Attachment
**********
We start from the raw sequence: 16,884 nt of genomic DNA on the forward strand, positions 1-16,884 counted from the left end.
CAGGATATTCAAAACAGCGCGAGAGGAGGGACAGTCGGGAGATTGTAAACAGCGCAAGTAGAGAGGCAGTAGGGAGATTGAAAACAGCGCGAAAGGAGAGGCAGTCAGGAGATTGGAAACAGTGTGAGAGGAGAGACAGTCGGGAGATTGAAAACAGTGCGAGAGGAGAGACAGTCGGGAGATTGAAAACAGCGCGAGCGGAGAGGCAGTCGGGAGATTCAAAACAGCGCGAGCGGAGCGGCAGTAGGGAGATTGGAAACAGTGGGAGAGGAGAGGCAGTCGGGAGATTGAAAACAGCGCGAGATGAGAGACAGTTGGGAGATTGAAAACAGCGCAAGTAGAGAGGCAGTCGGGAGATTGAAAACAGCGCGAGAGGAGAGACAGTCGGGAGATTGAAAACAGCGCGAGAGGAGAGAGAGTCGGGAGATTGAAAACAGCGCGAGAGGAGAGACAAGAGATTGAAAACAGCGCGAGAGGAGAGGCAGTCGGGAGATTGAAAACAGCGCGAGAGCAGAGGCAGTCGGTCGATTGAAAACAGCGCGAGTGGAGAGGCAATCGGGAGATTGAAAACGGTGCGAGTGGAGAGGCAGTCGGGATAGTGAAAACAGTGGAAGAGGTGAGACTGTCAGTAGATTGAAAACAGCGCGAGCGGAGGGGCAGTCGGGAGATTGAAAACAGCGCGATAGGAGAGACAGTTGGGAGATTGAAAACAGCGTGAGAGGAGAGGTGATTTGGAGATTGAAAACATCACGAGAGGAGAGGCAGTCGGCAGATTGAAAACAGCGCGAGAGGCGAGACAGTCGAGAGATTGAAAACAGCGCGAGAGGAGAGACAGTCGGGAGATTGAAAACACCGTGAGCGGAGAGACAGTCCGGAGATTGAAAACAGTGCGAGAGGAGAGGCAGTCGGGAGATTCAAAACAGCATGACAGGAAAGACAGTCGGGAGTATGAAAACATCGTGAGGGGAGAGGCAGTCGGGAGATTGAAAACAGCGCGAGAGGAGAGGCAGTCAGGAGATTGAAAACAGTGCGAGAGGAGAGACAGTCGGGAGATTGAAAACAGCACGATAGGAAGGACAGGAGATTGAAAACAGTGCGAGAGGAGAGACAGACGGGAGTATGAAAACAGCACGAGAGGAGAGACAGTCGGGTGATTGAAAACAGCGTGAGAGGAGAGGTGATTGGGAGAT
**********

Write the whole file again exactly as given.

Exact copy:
We start from the raw sequence: 16,884 nt of genomic DNA on the forward strand, positions 1-16,884 counted from the left end.
CAGGATATTCAAAACAGCGCGAGAGGAGGGACAGTCGGGAGATTGTAAACAGCGCAAGTAGAGAGGCAGTAGGGAGATTGAAAACAGCGCGAAAGGAGAGGCAGTCAGGAGATTGGAAACAGTGTGAGAGGAGAGACAGTCGGGAGATTGAAAACAGTGCGAGAGGAGAGACAGTCGGGAGATTGAAAACAGCGCGAGCGGAGAGGCAGTCGGGAGATTCAAAACAGCGCGAGCGGAGCGGCAGTAGGGAGATTGGAAACAGTGGGAGAGGAGAGGCAGTCGGGAGATTGAAAACAGCGCGAGATGAGAGACAGTTGGGAGATTGAAAACAGCGCAAGTAGAGAGGCAGTCGGGAGATTGAAAACAGCGCGAGAGGAGAGACAGTCGGGAGATTGAAAACAGCGCGAGAGGAGAGAGAGTCGGGAGATTGAAAACAGCGCGAGAGGAGAGACAAGAGATTGAAAACAGCGCGAGAGGAGAGGCAGTCGGGAGATTGAAAACAGCGCGAGAGCAGAGGCAGTCGGTCGATTGAAAACAGCGCGAGTGGAGAGGCAATCGGGAGATTGAAAACGGTGCGAGTGGAGAGGCAGTCGGGATAGTGAAAACAGTGGAAGAGGTGAGACTGTCAGTAGATTGAAAACAGCGCGAGCGGAGGGGCAGTCGGGAGATTGAAAACAGCGCGATAGGAGAGACAGTTGGGAGATTGAAAACAGCGTGAGAGGAGAGGTGATTTGGAGATTGAAAACATCACGAGAGGAGAGGCAGTCGGCAGATTGAAAACAGCGCGAGAGGCGAGACAGTCGAGAGATTGAAAACAGCGCGAGAGGAGAGACAGTCGGGAGATTGAAAACACCGTGAGCGGAGAGACAGTCCGGAGATTGAAAACAGTGCGAGAGGAGAGGCAGTCGGGAGATTCAAAACAGCATGACAGGAAAGACAGTCGGGAGTATGAAAACATCGTGAGGGGAGAGGCAGTCGGGAGATTGAAAACAGCGCGAGAGGAGAGGCAGTCAGGAGATTGAAAACAGTGCGAGAGGAGAGACAGTCGGGAGATTGAAAACAGCACGATAGGAAGGACAGGAGATTGAAAACAGTGCGAGAGGAGAGACAGACGGGAGTATGAAAACAGCACGAGAGGAGAGACAGTCGGGTGATTGAAAACAGCGTGAGAGGAGAGGTGATTGGGAGAT